Both Dogra and Pineda were contacted by University dining when they had forgotten to pick up their food. Pineda, who was in emergency housing during the fall semester, said dining was easily reachable whenever she had any questions about the process. Molina was also able to easily reach University dining to request the delivery of her meals while in strict quarantine.

Still, Ong and Banerjee pointed out that they found the portion sizes somewhat small and wished they could request multiple servings.

Given the University’s ban on students using laundry facilities until the end of individual quarantine, and limitations on ID card access to residential buildings while students are still in arrival quarantine, some students struggled with being unable to do laundry. Ong and Shah both expressed worries that students would not have enough clothing to last until February — when all residential buildings will be accessible — or that once these facilities are made available to all, there will be “long lines.

Despite these issues, undergraduates who talked to the ‘Prince’ generally agreed that the University is managing the move-in and quarantine processes well, even with all undergraduates invited back on campus.

“Everyone I’ve come across is wearing a mask and people are staying in their rooms,” Dinh said.

”[The] University is putting a lot of trust into undergraduate students to do the right thing,” Dogra said, referring to the Social Contract provision that students report others’ non-compliance with health and safety guidelines. Dogra added that while she is hopeful, she is also worried about COVID-19 outbreaks over the next two weeks, which she believes could threaten spring semester plans.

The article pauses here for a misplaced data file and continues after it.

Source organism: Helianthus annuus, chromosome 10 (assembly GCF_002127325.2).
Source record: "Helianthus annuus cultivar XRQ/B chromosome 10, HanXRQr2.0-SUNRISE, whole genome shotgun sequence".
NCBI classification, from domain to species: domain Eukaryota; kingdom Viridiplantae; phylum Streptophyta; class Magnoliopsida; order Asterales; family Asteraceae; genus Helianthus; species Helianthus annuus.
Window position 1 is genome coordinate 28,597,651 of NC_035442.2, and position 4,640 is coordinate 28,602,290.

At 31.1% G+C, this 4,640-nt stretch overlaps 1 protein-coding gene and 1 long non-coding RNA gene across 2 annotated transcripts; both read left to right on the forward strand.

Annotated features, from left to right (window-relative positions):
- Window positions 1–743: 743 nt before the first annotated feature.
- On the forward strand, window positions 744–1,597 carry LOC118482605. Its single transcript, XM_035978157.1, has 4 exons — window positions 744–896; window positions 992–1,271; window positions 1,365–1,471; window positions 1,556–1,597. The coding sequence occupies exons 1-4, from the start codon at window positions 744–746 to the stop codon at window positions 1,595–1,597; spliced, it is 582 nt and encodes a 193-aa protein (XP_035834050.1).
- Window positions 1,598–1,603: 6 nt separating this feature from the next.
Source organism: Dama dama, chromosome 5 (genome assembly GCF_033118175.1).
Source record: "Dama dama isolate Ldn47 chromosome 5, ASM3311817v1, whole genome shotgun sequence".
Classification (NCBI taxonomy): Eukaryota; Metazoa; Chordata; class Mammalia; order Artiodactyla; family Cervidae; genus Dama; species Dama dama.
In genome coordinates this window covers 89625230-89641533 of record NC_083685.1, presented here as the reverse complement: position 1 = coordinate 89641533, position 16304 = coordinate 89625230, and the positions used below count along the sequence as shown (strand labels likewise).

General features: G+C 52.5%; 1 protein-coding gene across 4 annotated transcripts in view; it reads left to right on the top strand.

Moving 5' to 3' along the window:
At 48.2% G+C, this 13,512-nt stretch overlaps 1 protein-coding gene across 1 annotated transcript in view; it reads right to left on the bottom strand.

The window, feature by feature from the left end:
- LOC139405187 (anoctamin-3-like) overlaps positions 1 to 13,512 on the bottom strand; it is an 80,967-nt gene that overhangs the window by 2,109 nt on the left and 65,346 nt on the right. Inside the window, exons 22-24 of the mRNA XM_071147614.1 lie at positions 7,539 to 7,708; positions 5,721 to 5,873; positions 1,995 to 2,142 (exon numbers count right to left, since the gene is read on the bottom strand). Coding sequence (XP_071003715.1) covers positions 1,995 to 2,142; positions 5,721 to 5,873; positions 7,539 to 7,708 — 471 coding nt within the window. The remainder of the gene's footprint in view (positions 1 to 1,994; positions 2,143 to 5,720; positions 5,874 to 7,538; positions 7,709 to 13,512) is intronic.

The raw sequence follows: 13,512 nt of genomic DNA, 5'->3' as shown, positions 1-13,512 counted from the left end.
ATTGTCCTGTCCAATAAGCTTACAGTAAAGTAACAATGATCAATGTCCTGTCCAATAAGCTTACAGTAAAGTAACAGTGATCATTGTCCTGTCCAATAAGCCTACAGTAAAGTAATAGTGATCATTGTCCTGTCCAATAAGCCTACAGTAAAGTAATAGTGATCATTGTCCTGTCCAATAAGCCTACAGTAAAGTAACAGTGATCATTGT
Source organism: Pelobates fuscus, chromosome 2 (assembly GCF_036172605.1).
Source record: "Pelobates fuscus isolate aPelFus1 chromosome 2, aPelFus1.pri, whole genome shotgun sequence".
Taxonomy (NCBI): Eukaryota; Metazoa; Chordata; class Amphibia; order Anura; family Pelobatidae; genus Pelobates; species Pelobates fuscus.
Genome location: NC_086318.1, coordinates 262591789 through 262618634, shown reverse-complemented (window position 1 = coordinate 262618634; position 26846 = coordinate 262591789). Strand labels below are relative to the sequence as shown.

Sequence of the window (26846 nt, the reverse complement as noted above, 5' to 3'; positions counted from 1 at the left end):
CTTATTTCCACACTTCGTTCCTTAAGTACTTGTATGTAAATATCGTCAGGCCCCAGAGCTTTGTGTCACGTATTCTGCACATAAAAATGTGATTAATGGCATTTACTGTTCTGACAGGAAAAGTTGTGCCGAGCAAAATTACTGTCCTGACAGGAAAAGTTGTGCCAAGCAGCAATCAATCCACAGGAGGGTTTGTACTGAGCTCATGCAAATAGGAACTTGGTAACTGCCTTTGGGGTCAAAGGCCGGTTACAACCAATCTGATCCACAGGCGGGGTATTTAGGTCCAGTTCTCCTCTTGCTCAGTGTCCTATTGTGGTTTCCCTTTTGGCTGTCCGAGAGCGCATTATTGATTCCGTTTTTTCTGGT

Gaulke trusts that the University, working alongside the students, will be able to keep everyone safe, but told the ‘Prince’ that as a Residential College Advisor, she “would love to be out there and like helping my zees move in, but I can't.”

Molina said she misses “Frist late meal cheeseburgers ... essentially all the Princeton-specific experiences that we can't enjoy now for safety reasons.”

Though students mourned the limitations of a socially-distanced spring semester, they told the ‘Prince’ that they look forward to seeing friends and meeting new people beyond a computer screen.

Shah and Gaulke look forward to finally reconnecting with friends in person, after around ten months of Zoom calls and online messaging. Molina, a senior, said, “The number one reason I've chosen to come back to campus is because I get to room with my friends. It is heartwarming to be around them again.”

After an online fall semester, Dinh is “excited to have opportunities to meet people in person.” Several other first-years felt the same way.

“I’m excited to meet super passionate and amazing people,” Banerjee said.